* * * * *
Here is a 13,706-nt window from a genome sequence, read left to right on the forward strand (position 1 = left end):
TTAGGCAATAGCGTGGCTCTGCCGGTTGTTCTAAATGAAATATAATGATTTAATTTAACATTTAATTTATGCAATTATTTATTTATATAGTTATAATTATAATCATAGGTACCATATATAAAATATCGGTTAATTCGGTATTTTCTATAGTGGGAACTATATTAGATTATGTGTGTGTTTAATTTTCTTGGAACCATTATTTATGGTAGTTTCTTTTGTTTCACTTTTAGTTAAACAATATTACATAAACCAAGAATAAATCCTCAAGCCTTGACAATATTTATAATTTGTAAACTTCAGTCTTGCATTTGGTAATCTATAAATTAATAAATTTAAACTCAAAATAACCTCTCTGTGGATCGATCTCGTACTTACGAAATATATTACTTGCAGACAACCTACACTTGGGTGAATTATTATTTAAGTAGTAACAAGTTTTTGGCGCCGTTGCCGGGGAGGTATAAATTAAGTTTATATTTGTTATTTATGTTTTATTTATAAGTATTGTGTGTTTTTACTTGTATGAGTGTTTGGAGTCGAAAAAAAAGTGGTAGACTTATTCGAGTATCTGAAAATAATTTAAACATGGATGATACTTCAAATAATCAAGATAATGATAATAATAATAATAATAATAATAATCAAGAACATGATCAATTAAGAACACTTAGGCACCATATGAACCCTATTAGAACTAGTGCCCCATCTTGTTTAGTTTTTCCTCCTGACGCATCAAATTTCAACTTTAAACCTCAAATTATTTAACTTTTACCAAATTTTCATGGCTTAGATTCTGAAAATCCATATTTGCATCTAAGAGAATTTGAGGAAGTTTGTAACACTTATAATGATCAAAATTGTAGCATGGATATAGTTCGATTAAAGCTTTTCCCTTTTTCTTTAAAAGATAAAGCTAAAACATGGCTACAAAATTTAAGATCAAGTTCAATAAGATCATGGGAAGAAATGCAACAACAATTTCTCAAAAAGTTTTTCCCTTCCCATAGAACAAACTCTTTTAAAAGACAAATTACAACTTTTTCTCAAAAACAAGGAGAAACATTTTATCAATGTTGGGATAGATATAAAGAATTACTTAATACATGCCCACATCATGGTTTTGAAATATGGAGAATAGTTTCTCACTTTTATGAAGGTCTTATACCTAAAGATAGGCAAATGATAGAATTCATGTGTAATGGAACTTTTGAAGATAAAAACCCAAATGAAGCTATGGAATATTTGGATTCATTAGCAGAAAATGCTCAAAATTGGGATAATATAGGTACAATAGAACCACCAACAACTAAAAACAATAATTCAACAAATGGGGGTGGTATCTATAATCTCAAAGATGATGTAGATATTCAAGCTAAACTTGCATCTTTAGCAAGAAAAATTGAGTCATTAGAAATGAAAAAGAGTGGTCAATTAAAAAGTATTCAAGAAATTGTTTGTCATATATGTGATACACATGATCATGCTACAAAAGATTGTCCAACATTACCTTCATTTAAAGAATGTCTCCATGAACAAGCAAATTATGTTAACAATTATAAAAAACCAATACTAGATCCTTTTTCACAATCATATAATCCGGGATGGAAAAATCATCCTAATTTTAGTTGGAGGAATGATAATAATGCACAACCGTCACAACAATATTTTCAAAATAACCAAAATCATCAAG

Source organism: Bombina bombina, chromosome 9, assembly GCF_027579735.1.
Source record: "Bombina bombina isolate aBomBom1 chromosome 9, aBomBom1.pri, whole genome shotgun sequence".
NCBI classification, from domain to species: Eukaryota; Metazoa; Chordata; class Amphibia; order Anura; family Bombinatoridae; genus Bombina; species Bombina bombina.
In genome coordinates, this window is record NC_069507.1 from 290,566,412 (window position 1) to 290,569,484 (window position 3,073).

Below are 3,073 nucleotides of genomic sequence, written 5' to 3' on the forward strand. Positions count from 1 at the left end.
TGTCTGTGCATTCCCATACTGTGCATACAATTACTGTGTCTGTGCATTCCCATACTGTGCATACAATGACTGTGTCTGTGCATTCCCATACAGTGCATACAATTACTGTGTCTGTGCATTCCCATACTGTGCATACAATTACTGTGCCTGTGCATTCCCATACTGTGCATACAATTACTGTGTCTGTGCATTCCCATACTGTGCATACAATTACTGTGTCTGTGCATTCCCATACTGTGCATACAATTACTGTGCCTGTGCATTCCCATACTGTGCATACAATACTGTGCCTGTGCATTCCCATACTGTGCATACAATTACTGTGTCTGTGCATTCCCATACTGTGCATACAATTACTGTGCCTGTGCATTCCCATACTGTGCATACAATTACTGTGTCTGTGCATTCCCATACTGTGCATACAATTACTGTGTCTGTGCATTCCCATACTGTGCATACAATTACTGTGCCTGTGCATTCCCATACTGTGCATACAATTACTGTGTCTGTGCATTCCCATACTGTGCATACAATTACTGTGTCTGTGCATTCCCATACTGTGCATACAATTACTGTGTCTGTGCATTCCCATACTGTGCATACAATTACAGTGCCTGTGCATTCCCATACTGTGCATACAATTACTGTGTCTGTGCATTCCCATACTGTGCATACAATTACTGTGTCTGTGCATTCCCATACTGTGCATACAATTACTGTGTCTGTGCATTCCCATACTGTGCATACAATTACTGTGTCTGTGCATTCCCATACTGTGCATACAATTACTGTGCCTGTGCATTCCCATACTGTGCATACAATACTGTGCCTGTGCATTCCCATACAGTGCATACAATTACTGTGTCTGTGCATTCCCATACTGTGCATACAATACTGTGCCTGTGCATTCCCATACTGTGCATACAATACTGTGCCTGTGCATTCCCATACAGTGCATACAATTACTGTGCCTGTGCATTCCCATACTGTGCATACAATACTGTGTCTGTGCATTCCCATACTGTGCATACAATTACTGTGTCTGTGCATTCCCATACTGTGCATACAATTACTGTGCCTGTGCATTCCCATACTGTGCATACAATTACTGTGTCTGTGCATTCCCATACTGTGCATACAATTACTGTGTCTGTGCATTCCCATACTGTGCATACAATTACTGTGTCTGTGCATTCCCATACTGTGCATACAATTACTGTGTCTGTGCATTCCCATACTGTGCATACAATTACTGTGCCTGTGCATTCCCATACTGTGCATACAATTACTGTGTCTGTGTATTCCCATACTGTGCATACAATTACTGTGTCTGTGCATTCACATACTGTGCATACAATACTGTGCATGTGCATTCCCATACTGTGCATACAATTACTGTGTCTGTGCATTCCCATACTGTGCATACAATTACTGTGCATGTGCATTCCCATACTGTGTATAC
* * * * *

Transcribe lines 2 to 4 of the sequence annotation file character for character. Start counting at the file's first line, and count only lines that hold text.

TTAGGCAATAGCGTGGCTCTGCCGGTTGTTCTAAATGAAATATAATGATTTAATTTAACATTTAATTTATGCAATTATTTATTTATATAGTTATAATTATAATCATAGGTACCATATATAAAATATCGGTTAATTCGGTATTTTCTATAGTGGGAACTATATTAGATTATGTGTGTGTTTAATTTTCTTGGAACCATTATTTATGGTAGTTTCTTTTGTTTCACTTTTAGTTAAACAATATTACATAAACCAAGAATAAATCCTCAAGCCTTGACAATATTTATAATTTGTAAACTTCAGTCTTGCATTTGGTAATCTATAAATTAATAAATTTAAACTCAAAATAACCTCTCTGTGGATCGATCTCGTACTTACGAAATATATTACTTGCAGACAACCTACACTTGGGTGAATTATTATTTAAGTAGTAACAAGTTTTTGGCGCCGTTGCCGGGGAGGTATAAATTAAGTTTATATTTGTTATTTATGTTTTATTTATAAGTATTGTGTGTTTTTACTTGTATGAGTGTTTGGAGTCGAAAAAAAAGTGGTAGACTTATTCGAGTATCTGAAAATAATTTAAACATGGATGATACTTCAAATAATCAAGATAATGATAATAATAATAATAATAATAATAATCAAGAACATGATCAATTAAGAACACTTAGGCACCATATGAACCCTATTAGAACTAGTGCCCCATCTTGTTTAGTTTTTCCTCCTGACGCATCAAATTTCAACTTTAAACCTCAAATTATTTAACTTTTACCAAATTTTCATGGCTTAGATTCTGAAAATCCATATTTGCATCTAAGAGAATTTGAGGAAGTTTGTAACACTTATAATGATCAAAATTGTAGCATGGATATAGTTCGATTAAAGCTTTTCCCTTTTTCTTTAAAAGATAAAGCTAAAACATGGCTACAAAATTTAAGATCAAGTTCAATAAGATCATGGGAAGAAATGCAACAACAATTTCTCAAAAAGTTTTTCCCTTCCCATAGAACAAACTCTTTTAAAAGACAAATTACAACTTTTTCTCAAAAACAAGGAGAAACATTTTATCAATGTTGGGATAGATATAAAGAATTACTTAATACATGCCCACATCATGGTTTTGAAATATGGAGAATAGTTTCTCACTTTTATGAAGGTCTTATACCTAAAGATAGGCAAATGATAGAATTCATGTGTAATGGAACTTTTGAAGATAAAAACCCAAATGAAGCTATGGAATATTTGGATTCATTAGCAGAAAATGCTCAAAATTGGGATAATATAGGTACAATAGAACCACCAACAACTAAAAACAATAATTCAACAAATGGGGGTGGTATCTATAATCTCAAAGATGATGTAGATATTCAAGCTAAACTTGCATCTTTAGCAAGAAAAATTGAGTCATTAGAAATGAAAAAGAGTGGTCAATTAAAAAGTATTCAAGAAATTGTTTGTCATATATGTGATACACATGATCATGCTACAAAAGATTGTCCAACATTACCTTCATTTAAAGAATGTCTCCATGAACAAGCAAATTATGTTAACAATTATAAAAAACCAATACTAGATCCTTTTTCACAATCATATAATCCGGGATGGAAAAATCATCCTAATTTTAGTTGGAGGAATGATAATAATGCACAACCGTCACAACAATATTTTCAAAATAACCAAAATCATCAAG

Source organism: Bombina bombina, chromosome 9, assembly GCF_027579735.1.
Source record: "Bombina bombina isolate aBomBom1 chromosome 9, aBomBom1.pri, whole genome shotgun sequence".